• Energy Usage – Past, Present and Future – Teacher notes and Student worksheets
  • Energy – Prehistoric Past and Sustainable Future
  • Energy-related Activities

Some of the above resources are listed in the Related QM Resources – Sustainable Living section of a mini-website we produced on Dinosaurs, Climate Change and Biodiversity.

Educational activities that utilise these kits and online resources should enable students to appreciate that all life is connected through ecosystems and to realise that human activity impacts on ecosystems and biosphere sustainability.

Behind The Scenes – The Dolly Washer

Environmentally Friendly Washing Machine

The “Dolly” Washing Machine. Queensland Museum

Ever wondered how to reduce your impact on the environment and reduce your electricity bill as the same time?  Well look no further than the past!  Re-introducing the “Dolly Washer” from 1879.

 The “Dolly” washer features a central wooden spiked agitator in the wash bowl to help remove the most stubborn stains and ergonomic 3 gear reduction hand crank to allow easy rotation of the handle.

 The water recycler is located directly above the wash basin allowing you to remove all the excess water from your washed clothes and reuse it for the next load. We recommend washing whites before colours when using this reclaimer feature.

 The “Dolly” washer also has two handy fold away work benches on either side and comes fitted with wheels as standard, so you can wheel the washing machine out next to the clothes line and wash your clothes next to your environmentally friendly solar dryer. Once you have finished, use the handy tilt feature on the left hand side to empty the wash bowl and water your lawn at the same time (We advise using a low phosphorous detergent when using this feature). The environment will thank you every time you wash your clothes.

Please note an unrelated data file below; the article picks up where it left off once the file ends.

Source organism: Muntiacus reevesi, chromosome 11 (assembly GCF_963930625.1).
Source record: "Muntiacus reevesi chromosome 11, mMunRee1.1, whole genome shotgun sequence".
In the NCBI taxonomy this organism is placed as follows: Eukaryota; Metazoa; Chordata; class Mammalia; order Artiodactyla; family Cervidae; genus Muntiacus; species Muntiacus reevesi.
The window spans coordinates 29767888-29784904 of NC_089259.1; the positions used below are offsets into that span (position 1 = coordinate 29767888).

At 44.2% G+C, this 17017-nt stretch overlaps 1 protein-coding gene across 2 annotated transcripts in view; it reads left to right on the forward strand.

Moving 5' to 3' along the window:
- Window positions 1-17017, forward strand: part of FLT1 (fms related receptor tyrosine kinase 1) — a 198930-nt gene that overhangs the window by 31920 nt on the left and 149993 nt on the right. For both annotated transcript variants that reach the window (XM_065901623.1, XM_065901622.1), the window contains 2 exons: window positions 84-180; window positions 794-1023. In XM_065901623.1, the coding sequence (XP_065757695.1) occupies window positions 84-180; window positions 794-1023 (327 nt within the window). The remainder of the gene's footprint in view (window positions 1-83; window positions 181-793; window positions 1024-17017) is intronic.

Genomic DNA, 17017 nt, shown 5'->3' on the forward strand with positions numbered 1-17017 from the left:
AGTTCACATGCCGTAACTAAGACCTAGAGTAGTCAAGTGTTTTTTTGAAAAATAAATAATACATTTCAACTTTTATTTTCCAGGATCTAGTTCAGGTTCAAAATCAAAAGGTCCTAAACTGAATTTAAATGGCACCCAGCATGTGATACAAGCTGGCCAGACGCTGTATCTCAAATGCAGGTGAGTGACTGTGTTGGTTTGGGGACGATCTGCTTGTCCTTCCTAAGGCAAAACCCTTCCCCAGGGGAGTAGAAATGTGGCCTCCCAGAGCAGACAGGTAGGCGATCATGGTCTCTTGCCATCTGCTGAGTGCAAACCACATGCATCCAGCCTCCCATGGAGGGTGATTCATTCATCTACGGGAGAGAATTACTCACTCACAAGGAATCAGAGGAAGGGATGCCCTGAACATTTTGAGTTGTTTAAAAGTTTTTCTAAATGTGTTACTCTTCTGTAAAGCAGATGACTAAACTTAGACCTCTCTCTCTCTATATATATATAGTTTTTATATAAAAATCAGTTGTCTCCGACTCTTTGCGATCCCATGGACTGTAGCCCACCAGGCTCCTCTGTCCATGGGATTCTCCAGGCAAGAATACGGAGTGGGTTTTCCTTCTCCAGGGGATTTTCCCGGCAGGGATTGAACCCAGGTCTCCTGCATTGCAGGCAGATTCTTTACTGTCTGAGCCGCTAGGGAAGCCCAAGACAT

Built by Taylor and Wilson and dated 1879, this washing machine would have been state of the art at the time.  To wash clothes, water would have to be collected, (often in buckets by hand) and heated on a wood stove or over and open fire.  The hot water would then be bucketed into the wash trough. Clothes would be sorted not only into colours, but into levels of dirtiness.  As the water was used, and re-used again, the cleanest clothes would be washed first and the most soiled last. Each item would then be passed through the wringer to remove excess water before being hung on the line to dry.

Reflecting on the time and effort involved in using this washing machine makes me appreciate how little effort is required in washing clothes today, yet how much of a chore we still consider it to be. I cannot argue that the housekeepers and domestic helpers of the past had an easy job to do.

This behind the scenes artefact from QueenslandMuseum’s collection also highlights the nature of the progress made with technology,  our demand for helpful household appliances, and our dependence on the burning of fossil fuels to power the convenient tools we have created.

Have we as a society become too dependant on power and convenience through work/life pressure or just laziness? Is the constant push for the latest in technology and convenience also a push towards environmental degradation? I’m not suggesting that we all go back to hand washing our clothes but maybe we could find solutions to our current problems by looking into our past?

For more ideas and resources to teach science and technology in the classroom, and even looking for possible solutions to Global Warming and Climate Change visit QM Loans. Loans kits include, Early Queensland Living and Australian Inventions.